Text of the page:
Blockchain technology, for example, has the potential to disintermediate the hotel reservation process, thus making intermediaries and commissions unnecessary. 

Bringing this possibility into the business culture of tourism companies during the transition phase, could reduce the monopoly of OTAs (Online Travel Agencies) much faster than institutional intervention and/or advocacy. 

A decentralized reservation system would bring several advantages to the stakeholders involved (Ye et al., 2017): consumers could book rooms at a cheaper price, since the peer-to-peer network would remove intermediaries (i.e. commissions) and would still be competitive with other hotels on the same reservation platform (Carlino, 2018). 

Moreover, independent hotels would overcome the forced isolation caused by the current market-dominant intermediaries (Tapscott, 2016). 

The Locktrip project is mainly intended to create the first travel marketplace, hosted at, which allows customers to book hotels and B&Bs on average 20-25% cheaper than their main competitors.

Locktrip’s technology consists of a decentralized booking engine (called the LOC register) that relies on the Ethereum Virtual Machine (EVM). Therefore, Locktrip gives back price control to the hotels and eliminates costs arising from the chain of intermediaries between the hotel and the booking website.

The hotel industry is also undergoing a total remodelling, after the massive cancellation linked to the lockdown of more than two months. The blockchain thus provides the tools to distribute with less cost and more efficiency, reaffirming the presence in the market of many tourism entrepreneurs. 

This could reward their stoicism, optimizing the impact on the real economy of ministerial intervention, which otherwise risks being obsolete. 

“We must pursue a strategy of action that will lead Italy to excel, at world level, in all the main challenges that characterize the fourth industrial revolution. An efficient and rational investment policy will allow us to grow in digitization, robotization and artificial intelligence”.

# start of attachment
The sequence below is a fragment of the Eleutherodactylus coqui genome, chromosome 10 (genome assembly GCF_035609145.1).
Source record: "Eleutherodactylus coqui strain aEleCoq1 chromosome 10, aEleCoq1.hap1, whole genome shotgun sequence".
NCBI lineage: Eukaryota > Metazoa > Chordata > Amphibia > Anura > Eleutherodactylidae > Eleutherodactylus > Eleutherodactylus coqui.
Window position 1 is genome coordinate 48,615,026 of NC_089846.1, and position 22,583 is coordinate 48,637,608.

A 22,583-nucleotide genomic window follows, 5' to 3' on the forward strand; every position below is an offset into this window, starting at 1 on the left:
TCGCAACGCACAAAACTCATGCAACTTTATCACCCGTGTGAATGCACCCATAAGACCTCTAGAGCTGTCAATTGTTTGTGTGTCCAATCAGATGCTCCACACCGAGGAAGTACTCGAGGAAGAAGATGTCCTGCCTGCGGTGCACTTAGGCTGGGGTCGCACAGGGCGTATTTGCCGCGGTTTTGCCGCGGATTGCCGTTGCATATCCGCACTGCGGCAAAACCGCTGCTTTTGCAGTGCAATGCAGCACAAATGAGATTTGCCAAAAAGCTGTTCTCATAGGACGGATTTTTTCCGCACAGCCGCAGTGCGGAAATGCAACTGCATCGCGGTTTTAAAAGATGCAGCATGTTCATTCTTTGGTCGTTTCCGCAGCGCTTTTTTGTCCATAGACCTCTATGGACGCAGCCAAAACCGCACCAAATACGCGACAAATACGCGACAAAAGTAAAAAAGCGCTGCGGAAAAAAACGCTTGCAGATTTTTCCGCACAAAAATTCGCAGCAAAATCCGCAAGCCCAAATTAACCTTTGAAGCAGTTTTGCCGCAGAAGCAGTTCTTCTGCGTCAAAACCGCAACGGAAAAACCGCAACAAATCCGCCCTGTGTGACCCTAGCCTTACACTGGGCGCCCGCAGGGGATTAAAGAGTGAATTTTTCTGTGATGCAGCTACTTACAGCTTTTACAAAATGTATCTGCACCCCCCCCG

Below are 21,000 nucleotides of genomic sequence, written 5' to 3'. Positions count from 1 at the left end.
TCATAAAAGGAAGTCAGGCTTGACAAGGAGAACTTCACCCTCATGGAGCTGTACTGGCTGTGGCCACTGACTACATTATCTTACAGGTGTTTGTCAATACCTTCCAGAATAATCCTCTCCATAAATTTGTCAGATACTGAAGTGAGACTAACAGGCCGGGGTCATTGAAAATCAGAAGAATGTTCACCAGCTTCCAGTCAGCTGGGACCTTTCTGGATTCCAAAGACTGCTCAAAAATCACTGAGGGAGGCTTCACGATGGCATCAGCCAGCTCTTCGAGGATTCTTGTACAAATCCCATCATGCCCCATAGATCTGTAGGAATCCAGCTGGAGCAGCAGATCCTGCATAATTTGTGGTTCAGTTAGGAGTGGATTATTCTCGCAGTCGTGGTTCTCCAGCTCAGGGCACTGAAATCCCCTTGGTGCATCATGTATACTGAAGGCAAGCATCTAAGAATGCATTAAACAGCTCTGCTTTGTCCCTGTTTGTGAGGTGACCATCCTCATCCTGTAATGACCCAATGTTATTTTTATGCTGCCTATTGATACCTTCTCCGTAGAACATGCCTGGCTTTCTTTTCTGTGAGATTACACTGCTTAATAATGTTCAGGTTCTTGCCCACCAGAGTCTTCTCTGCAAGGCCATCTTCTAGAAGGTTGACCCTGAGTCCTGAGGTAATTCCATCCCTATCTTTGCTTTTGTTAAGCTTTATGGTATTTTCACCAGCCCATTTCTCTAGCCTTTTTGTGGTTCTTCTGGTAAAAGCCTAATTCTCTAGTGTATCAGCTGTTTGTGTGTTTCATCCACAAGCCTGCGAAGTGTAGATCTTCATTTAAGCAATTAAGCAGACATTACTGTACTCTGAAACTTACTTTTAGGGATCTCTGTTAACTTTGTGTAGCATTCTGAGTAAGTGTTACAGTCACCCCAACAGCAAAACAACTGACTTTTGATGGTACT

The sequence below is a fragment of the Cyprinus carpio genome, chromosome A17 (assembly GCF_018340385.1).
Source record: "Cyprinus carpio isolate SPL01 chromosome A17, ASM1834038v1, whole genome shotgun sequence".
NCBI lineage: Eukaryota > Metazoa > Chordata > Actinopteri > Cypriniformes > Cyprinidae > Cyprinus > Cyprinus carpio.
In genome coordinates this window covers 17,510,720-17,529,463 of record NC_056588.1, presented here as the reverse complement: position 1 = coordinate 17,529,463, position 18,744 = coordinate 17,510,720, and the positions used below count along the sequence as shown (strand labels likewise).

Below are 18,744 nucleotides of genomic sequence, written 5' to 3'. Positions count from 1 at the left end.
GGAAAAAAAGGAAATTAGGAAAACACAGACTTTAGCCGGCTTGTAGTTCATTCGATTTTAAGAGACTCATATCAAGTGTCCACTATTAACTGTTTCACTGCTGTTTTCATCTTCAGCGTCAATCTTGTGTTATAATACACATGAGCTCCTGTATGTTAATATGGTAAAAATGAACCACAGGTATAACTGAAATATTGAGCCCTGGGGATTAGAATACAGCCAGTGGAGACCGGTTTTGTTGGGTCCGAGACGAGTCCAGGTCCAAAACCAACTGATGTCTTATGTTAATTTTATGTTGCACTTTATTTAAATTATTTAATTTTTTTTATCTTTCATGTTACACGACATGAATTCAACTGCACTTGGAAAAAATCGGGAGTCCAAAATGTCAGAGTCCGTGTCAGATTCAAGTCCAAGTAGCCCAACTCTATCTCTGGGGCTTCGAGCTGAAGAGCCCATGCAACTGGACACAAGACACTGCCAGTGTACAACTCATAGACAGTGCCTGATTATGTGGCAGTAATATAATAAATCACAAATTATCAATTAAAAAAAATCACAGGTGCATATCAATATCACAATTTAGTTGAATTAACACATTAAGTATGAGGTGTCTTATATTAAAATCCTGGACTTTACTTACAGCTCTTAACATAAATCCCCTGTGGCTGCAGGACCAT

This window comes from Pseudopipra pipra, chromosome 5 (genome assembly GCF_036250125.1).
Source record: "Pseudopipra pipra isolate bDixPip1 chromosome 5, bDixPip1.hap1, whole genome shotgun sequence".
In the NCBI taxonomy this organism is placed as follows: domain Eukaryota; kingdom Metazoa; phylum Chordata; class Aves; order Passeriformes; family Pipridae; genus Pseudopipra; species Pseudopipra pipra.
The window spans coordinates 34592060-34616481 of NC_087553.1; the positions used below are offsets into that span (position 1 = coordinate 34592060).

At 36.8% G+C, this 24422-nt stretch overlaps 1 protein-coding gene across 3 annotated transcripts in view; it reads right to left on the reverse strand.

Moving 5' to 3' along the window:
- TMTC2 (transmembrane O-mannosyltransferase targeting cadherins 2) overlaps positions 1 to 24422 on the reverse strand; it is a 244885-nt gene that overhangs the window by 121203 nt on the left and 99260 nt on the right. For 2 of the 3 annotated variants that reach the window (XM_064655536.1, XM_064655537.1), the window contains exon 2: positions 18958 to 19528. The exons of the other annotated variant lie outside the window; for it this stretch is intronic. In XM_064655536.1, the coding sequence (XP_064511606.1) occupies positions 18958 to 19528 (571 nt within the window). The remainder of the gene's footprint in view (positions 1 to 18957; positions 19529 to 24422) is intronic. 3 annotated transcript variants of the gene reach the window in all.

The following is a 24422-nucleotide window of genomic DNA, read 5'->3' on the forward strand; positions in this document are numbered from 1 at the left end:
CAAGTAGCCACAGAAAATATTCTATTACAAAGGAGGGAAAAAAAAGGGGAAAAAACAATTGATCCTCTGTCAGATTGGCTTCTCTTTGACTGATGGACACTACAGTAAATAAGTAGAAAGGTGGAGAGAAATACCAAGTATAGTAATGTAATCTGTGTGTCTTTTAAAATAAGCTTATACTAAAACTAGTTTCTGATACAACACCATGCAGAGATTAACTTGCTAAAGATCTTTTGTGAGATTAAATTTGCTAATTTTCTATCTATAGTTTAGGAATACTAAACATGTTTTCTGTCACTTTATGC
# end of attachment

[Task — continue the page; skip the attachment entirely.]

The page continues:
These are the words of Premier Conte, spoken with reference to the 4.0 Industry Plan presented last year. Digital innovation, the overcoming of the gap between Italy and the large smart nations, investments in open innovation, with particular focus on SMEs and innovative start-ups, are among the main reasons for the adoption of the FNI (National Innovation Fund).

The Italian prime minister has certainly had a lot to think about, as many good intentions have been swept away by the health emergency. 

Italy cannot afford to miss the historical opportunity: investing in innovation, in addition to reducing costs and improving efficiency, is a first step to stop the brain drain. To restart, Italy will need all its resources, both human and technological. 

Tourism and the Made in Italy brand are enhancing the value of the Italian brand all over the world, permeated with traditions, cultures and deep identities. It is important today to find innovative solutions to guarantee its protection and reinvigorate its promotion processes. 

Blockchain has shown how the right choices from this crisis can (re)create an Italy capable of combining its great past with a difficult and unexpected present, in order to build a better future. 

Giovanni Brafa